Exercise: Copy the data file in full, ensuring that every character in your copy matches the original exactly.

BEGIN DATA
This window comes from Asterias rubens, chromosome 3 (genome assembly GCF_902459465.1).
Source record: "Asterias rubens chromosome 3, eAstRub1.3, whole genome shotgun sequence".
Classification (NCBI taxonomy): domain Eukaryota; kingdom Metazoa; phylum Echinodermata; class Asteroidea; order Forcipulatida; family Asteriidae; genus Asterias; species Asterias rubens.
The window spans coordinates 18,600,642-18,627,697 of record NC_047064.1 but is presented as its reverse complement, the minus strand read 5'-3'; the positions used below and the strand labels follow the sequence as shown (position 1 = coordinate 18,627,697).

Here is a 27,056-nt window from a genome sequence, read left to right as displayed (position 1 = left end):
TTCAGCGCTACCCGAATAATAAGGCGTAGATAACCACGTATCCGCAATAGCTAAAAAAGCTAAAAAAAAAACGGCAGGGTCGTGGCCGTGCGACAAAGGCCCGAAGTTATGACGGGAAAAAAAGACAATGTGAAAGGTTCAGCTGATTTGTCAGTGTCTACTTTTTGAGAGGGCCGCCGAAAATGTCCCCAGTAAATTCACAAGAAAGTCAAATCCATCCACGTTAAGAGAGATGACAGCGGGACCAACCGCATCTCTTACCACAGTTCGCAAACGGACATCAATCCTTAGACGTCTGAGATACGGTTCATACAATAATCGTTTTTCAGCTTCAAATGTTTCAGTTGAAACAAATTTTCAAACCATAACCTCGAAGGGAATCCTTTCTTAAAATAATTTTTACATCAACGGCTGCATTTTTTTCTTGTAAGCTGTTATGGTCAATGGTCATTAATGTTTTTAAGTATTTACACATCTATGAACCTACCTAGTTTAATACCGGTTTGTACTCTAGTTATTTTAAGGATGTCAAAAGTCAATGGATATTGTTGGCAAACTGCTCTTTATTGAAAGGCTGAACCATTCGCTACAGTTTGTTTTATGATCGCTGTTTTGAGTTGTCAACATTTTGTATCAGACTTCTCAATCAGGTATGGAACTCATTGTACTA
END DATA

This window comes from Asterias rubens, chromosome 3 (genome assembly GCF_902459465.1).
Source record: "Asterias rubens chromosome 3, eAstRub1.3, whole genome shotgun sequence".
Classification (NCBI taxonomy): domain Eukaryota; kingdom Metazoa; phylum Echinodermata; class Asteroidea; order Forcipulatida; family Asteriidae; genus Asterias; species Asterias rubens.
The window spans coordinates 18,600,642-18,627,697 of record NC_047064.1 but is presented as its reverse complement, the minus strand read 5'-3'; the positions used below and the strand labels follow the sequence as shown (position 1 = coordinate 18,627,697).

Here is a 27,056-nt window from a genome sequence, read left to right as displayed (position 1 = left end):
TTCAGCGCTACCCGAATAATAAGGCGTAGATAACCACGTATCCGCAATAGCTAAAAAAGCTAAAAAAAAAACGGCAGGGTCGTGGCCGTGCGACAAAGGCCCGAAGTTATGACGGGAAAAAAAGACAATGTGAAAGGTTCAGCTGATTTGTCAGTGTCTACTTTTTGAGAGGGCCGCCGAAAATGTCCCCAGTAAATTCACAAGAAAGTCAAATCCATCCACGTTAAGAGAGATGACAGCGGGACCAACCGCATCTCTTACCACAGTTCGCAAACGGACATCAATCCTTAGACGTCTGAGATACGGTTCATACAATAATCGTTTTTCAGCTTCAAATGTTTCAGTTGAAACAAATTTTCAAACCATAACCTCGAAGGGAATCCTTTCTTAAAATAATTTTTACATCAACGGCTGCATTTTTTTCTTGTAAGCTGTTATGGTCAATGGTCATTAATGTTTTTAAGTATTTACACATCTATGAACCTACCTAGTTTAATACCGGTTTGTACTCTAGTTATTTTAAGGATGTCAAAAGTCAATGGATATTGTTGGCAAACTGCTCTTTATTGAAAGGCTGAACCATTCGCTACAGTTTGTTTTATGATCGCTGTTTTGAGTTGTCAACATTTTGTATCAGACTTCTCAATCAGGTATGGAACTCATTGTACTA